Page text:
Table 5: Average performance of the models CPU time (GA).

Comparing the GA trained in this work and PSO trained [54], the GA-SBF has better utilization of resources (e.g., processing time) among the basic models in the genetic algorithm, whilst the PSO-CRBF was outstanding in keeping the error at minimum. The GA-SBF shows outstanding performance in terms of processing time which was slightly higher than that of the CRBF as in Figures 9 and 10. Again the results reveal that both GA-SBF and GA-CRBF with the absolute operation have efficient resource utilization better than that of Gaussian RBF. It has been ascertained that RBF produces more accurate predictions than other models such as MLP, RBFNN-MQ when applied to other applications. This is also true in the basic PSO models displayed in [54]. Similar works in evacuation procedures including that of [55] have been done; however underground characteristics and limitation of choice of safe exits makes it impractical.

Figure 9: Computational efficiency of GA trained model.
Figure 10: Computational efficiency of PSO trained model.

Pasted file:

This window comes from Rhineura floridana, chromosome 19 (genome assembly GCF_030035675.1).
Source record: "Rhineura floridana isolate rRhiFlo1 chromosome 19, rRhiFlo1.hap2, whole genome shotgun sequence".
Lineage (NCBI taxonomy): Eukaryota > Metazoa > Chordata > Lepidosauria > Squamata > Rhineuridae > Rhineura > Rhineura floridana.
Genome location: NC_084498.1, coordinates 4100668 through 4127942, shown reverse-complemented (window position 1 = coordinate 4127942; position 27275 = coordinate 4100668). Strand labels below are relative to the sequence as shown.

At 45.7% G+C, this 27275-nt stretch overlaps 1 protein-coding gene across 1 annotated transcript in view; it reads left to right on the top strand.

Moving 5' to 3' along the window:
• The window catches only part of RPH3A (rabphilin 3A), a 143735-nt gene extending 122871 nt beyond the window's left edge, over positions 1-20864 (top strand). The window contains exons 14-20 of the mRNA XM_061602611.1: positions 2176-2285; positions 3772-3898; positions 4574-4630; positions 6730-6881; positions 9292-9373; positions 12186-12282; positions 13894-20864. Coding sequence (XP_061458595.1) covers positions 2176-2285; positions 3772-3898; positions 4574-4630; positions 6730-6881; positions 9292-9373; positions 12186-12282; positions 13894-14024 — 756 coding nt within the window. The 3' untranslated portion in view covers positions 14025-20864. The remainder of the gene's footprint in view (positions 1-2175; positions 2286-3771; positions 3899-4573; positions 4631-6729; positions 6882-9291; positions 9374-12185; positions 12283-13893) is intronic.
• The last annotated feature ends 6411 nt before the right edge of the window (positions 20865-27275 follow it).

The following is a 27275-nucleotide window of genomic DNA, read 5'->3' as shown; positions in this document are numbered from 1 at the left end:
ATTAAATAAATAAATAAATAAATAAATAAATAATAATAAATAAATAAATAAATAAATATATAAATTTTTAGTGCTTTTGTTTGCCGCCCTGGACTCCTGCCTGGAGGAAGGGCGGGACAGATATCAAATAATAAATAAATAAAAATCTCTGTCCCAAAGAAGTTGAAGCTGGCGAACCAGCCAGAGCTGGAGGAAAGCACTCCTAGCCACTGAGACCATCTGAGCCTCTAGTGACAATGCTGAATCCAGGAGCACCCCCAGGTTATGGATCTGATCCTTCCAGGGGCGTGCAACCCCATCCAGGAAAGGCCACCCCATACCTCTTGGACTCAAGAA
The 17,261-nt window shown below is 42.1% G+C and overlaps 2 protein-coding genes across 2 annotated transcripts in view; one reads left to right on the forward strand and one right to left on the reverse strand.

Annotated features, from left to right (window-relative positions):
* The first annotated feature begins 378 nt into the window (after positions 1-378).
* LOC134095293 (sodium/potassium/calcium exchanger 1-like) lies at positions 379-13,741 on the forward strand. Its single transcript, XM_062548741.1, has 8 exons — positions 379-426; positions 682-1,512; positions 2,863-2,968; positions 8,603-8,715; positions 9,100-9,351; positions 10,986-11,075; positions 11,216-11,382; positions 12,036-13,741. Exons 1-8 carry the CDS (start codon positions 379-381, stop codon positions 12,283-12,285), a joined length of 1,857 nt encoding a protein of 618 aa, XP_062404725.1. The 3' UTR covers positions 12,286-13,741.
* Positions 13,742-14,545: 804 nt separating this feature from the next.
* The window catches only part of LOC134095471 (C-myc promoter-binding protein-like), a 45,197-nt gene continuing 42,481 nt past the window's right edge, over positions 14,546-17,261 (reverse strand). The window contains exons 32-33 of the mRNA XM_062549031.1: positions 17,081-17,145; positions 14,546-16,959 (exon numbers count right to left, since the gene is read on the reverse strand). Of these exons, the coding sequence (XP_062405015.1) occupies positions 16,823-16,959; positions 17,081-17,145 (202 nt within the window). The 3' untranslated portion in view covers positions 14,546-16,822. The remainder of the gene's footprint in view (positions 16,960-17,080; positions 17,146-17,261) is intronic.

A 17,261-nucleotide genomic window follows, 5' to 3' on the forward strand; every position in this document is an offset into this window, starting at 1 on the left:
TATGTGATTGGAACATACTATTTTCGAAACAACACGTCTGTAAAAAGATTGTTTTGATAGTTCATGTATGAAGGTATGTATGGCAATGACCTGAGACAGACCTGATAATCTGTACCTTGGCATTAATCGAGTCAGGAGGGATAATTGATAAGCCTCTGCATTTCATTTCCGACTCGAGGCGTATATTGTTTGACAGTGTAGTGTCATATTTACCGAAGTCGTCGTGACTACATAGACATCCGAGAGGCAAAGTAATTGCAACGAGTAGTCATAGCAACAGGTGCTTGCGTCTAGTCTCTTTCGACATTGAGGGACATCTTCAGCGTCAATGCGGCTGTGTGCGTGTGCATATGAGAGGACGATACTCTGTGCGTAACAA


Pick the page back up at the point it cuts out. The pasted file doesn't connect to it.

Furthermore, the results indicate that both the PSO and the GA have strong survival probabilities and are scalable. The future trend of the models for the PSO and GA are good. In addition the model as a whole in both cases had the trend of the value of 1 which implies that both can stand the test of time. However the PSO trained models are more accurate in terms of the optimized errors, that is, CRBF (0.0108), SBF (0.016), GRBF 0.013, ZRBF (0.012109), and CRBF with nonlinear weight hybrid of negative cosine (0.009) [56]. On the other hand, the optimized errors of the GA trained models are CRBF (0.012923), SBF (0.0126), GRBF (0.01229), ZRBF (0.012183), and nonlinear hybrid of negative cosine weight CRBF (0.012291). In terms of training, the GA trains better than the PSO but the PSO’s signal transmission is better in terms of harder rock areas. Generally the errors were higher in GA than in PSO. For more information on the particle swarm models, and the hybrids, readers may refer to the following references [54, 56]. It must be noted that the GA-SBF performed well with genetic algorithm. This was demonstrated in the computational efficiency in Figures 8 and 9. The GA’s values were 31%, 28%, 23%, and 18% for SBF, CRBF, ZRBF, and GRBF, respectively, while the PSO values were 31%, 26%, 27%, and 16% for CRBF, SBF, ZRBF, and GRBF, respectively. The PSO favoured the CRBF and the GA favoured the SBF.